Dr. Aklog describes the treatments for a patent foramen ovale/PFO.
A patent foramen ovale or a PFO is a connection between the two atrial or receiving chambers of the heart – the right and left atrium. It exists at birth and typically seals soon after birth. Whether a patent foramen ovale needs to be closed or not depends on the patient’s symptoms and can be controversial. Once the decision has been made to close it, for example, on a patient who suffered a stroke that’s suspected to be as a result of a patent foramen ovale, there are two treatment options.
Fortunately, in this modern age, we actually have ways to close the patent foramen ovale without open surgery. So there are devices that could be threaded through the veins in the groin and threaded up to the heart and deployed in the heart to seal this hole or connection between the two chambers.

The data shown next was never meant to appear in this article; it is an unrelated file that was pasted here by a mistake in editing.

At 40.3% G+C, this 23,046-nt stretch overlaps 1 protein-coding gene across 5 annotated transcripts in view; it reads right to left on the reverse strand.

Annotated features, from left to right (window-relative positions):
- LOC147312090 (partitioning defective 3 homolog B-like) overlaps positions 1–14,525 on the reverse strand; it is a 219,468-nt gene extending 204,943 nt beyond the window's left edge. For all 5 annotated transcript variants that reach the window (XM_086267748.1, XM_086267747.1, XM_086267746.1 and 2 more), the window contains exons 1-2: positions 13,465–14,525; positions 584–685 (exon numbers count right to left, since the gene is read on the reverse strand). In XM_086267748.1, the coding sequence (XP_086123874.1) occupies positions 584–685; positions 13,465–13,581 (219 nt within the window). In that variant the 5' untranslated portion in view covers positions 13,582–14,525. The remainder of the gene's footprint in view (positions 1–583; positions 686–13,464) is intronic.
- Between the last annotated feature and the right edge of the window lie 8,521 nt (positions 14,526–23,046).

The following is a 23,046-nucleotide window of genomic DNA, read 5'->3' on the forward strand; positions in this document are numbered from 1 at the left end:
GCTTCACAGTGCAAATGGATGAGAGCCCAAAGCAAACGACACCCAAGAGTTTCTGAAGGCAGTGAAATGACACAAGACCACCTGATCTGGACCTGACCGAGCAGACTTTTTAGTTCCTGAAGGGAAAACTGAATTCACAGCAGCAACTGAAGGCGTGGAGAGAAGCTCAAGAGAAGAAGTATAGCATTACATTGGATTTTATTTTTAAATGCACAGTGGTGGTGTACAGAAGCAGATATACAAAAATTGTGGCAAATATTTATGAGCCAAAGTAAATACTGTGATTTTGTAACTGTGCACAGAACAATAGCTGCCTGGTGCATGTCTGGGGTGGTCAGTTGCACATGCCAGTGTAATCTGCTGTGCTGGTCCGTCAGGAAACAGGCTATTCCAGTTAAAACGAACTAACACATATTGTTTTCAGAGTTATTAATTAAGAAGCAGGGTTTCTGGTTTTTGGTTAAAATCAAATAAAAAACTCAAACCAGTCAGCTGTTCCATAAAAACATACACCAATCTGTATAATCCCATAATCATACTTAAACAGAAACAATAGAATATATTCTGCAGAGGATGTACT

If a surgical procedure is necessary, then that can be done in a fairly straightforward, simple type of heart surgery, but it would require an open procedure, although it can be done using minimally invasive techniques.
About Dr. Aklog, M.D.:
Dr. Lishan Aklog is the current Director and Chief of Cardiovascular Surgery at The Heart and Lung Institute of St. Joseph’s Hospital and Medical Center in Phoenix, Arizona and Director of EmpowHer's Medical Advisory Board. Specializing in adult cardiac care, he graduated from Harvard College followed by Harvard Medical School. Dr. Aklog was a cardiothoracic resident at Brigham and Women’s/Boston Children’s Hospital, an Associate Chief of Cardiac Surgery at Mount Sinai Medical Center in New York, and completed international fellowships in London, England and Paris, France.
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